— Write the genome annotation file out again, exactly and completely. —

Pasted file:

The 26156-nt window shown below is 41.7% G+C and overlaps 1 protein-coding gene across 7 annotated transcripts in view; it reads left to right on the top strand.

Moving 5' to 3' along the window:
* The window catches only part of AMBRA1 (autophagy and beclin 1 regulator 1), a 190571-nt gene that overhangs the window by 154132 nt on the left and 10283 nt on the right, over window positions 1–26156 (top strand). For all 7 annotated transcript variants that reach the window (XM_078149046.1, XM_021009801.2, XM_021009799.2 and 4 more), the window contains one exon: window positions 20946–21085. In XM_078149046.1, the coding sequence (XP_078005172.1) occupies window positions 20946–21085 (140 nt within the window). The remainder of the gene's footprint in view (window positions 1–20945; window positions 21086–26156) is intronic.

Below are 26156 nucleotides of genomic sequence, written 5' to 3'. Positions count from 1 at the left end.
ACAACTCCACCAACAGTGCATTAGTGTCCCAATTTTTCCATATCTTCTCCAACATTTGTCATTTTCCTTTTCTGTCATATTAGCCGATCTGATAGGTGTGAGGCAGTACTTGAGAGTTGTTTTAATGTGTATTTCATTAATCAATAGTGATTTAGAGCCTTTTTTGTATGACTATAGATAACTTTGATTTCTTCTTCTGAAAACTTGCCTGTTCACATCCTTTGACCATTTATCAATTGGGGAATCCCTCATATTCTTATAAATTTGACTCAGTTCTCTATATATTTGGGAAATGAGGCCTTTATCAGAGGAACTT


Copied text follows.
The 26156-nt window shown below is 41.7% G+C and overlaps 1 protein-coding gene across 7 annotated transcripts in view; it reads left to right on the top strand.

Moving 5' to 3' along the window:
* The window catches only part of AMBRA1 (autophagy and beclin 1 regulator 1), a 190571-nt gene that overhangs the window by 154132 nt on the left and 10283 nt on the right, over window positions 1–26156 (top strand). For all 7 annotated transcript variants that reach the window (XM_078149046.1, XM_021009801.2, XM_021009799.2 and 4 more), the window contains one exon: window positions 20946–21085. In XM_078149046.1, the coding sequence (XP_078005172.1) occupies window positions 20946–21085 (140 nt within the window). The remainder of the gene's footprint in view (window positions 1–20945; window positions 21086–26156) is intronic.

Below are 26156 nucleotides of genomic sequence, written 5' to 3'. Positions count from 1 at the left end.
ACAACTCCACCAACAGTGCATTAGTGTCCCAATTTTTCCATATCTTCTCCAACATTTGTCATTTTCCTTTTCTGTCATATTAGCCGATCTGATAGGTGTGAGGCAGTACTTGAGAGTTGTTTTAATGTGTATTTCATTAATCAATAGTGATTTAGAGCCTTTTTTGTATGACTATAGATAACTTTGATTTCTTCTTCTGAAAACTTGCCTGTTCACATCCTTTGACCATTTATCAATTGGGGAATCCCTCATATTCTTATAAATTTGACTCAGTTCTCTATATATTTGGGAAATGAGGCCTTTATCAGAGGAACTT